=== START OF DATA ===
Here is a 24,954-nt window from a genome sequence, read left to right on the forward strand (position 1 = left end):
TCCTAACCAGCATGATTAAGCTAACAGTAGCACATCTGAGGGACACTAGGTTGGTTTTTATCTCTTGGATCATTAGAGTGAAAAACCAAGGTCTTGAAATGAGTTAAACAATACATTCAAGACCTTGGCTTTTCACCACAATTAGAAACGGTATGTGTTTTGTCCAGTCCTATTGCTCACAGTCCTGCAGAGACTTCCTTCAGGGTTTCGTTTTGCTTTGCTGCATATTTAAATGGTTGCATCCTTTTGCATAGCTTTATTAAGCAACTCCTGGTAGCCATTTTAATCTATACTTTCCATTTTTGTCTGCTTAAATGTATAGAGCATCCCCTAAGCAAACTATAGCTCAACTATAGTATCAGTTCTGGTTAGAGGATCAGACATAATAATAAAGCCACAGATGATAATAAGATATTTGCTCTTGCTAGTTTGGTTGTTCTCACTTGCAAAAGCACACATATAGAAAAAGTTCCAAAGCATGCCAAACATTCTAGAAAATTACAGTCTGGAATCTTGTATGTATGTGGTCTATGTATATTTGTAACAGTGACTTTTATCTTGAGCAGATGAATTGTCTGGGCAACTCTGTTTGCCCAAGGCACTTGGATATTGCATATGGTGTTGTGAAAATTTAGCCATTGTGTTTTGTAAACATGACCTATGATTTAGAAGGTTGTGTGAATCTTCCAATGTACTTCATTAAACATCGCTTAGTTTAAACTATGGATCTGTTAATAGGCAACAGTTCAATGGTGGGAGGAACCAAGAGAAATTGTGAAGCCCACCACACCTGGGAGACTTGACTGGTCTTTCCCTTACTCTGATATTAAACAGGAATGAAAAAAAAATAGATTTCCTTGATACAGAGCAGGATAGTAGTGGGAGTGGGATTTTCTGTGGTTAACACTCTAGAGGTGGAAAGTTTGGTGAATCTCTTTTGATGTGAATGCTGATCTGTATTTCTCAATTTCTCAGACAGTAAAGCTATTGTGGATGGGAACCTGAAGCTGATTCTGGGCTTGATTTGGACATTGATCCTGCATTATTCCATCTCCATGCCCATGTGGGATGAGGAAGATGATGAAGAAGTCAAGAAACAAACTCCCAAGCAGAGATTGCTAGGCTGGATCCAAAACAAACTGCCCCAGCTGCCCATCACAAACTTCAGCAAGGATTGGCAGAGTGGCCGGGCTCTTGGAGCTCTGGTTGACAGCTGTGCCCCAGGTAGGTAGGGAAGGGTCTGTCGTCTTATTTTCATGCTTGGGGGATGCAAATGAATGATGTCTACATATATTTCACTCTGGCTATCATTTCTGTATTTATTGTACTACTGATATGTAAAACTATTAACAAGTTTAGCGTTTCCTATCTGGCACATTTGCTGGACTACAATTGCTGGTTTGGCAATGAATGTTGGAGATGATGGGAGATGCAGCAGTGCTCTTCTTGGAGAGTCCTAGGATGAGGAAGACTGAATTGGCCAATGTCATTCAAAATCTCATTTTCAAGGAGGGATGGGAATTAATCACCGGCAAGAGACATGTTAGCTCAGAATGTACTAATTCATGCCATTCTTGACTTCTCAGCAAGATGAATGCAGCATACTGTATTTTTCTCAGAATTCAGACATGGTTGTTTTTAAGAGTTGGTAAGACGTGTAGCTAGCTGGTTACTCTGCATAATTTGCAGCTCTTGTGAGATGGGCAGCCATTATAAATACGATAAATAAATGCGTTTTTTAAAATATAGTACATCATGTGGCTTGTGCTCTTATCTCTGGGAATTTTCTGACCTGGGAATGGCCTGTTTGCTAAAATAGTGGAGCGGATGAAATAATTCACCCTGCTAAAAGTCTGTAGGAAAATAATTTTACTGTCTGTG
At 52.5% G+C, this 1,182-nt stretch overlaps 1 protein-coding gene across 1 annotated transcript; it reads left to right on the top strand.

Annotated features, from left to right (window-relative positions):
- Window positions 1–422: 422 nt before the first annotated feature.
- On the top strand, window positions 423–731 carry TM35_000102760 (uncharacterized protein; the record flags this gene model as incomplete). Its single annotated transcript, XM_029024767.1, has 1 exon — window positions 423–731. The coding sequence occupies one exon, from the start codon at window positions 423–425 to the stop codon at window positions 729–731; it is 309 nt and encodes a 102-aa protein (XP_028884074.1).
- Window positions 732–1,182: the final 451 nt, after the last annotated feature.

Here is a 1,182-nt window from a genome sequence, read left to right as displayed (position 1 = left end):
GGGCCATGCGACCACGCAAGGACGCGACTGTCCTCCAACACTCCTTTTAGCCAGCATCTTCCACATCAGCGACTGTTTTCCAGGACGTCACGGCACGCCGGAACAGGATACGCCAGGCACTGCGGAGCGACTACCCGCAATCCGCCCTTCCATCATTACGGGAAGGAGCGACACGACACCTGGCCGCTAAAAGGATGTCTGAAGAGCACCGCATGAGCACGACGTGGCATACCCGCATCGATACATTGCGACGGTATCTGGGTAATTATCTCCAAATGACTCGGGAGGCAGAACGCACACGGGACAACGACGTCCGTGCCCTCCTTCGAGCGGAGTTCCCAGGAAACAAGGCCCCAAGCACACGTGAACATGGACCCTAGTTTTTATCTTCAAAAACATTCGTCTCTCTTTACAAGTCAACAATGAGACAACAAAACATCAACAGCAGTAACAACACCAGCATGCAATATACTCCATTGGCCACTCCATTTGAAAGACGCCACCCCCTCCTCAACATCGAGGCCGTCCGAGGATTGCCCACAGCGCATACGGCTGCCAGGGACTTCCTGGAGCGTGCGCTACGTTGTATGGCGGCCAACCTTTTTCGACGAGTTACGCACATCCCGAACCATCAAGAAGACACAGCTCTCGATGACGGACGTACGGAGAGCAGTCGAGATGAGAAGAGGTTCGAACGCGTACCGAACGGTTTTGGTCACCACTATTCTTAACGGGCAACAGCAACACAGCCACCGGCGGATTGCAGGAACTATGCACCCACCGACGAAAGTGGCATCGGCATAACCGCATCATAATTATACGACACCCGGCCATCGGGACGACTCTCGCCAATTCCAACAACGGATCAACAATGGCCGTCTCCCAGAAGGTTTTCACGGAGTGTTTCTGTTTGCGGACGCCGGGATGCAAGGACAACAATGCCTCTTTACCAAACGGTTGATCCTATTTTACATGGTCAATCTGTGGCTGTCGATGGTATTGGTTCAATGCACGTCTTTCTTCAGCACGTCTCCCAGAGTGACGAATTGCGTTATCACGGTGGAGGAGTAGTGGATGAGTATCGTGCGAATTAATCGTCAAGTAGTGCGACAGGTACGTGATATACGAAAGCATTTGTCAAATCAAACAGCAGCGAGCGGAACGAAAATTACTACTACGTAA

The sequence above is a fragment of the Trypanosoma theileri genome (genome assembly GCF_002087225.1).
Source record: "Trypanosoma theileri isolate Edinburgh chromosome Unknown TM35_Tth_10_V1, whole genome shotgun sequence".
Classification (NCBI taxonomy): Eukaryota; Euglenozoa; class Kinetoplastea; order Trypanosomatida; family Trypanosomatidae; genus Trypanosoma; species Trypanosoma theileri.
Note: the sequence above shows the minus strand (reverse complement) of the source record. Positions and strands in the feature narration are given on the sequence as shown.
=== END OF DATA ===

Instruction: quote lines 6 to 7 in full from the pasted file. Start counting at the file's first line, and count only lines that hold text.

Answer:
- On the top strand, window positions 423–731 carry TM35_000102760 (uncharacterized protein; the record flags this gene model as incomplete). Its single annotated transcript, XM_029024767.1, has 1 exon — window positions 423–731. The coding sequence occupies one exon, from the start codon at window positions 423–425 to the stop codon at window positions 729–731; it is 309 nt and encodes a 102-aa protein (XP_028884074.1).
- Window positions 732–1,182: the final 451 nt, after the last annotated feature.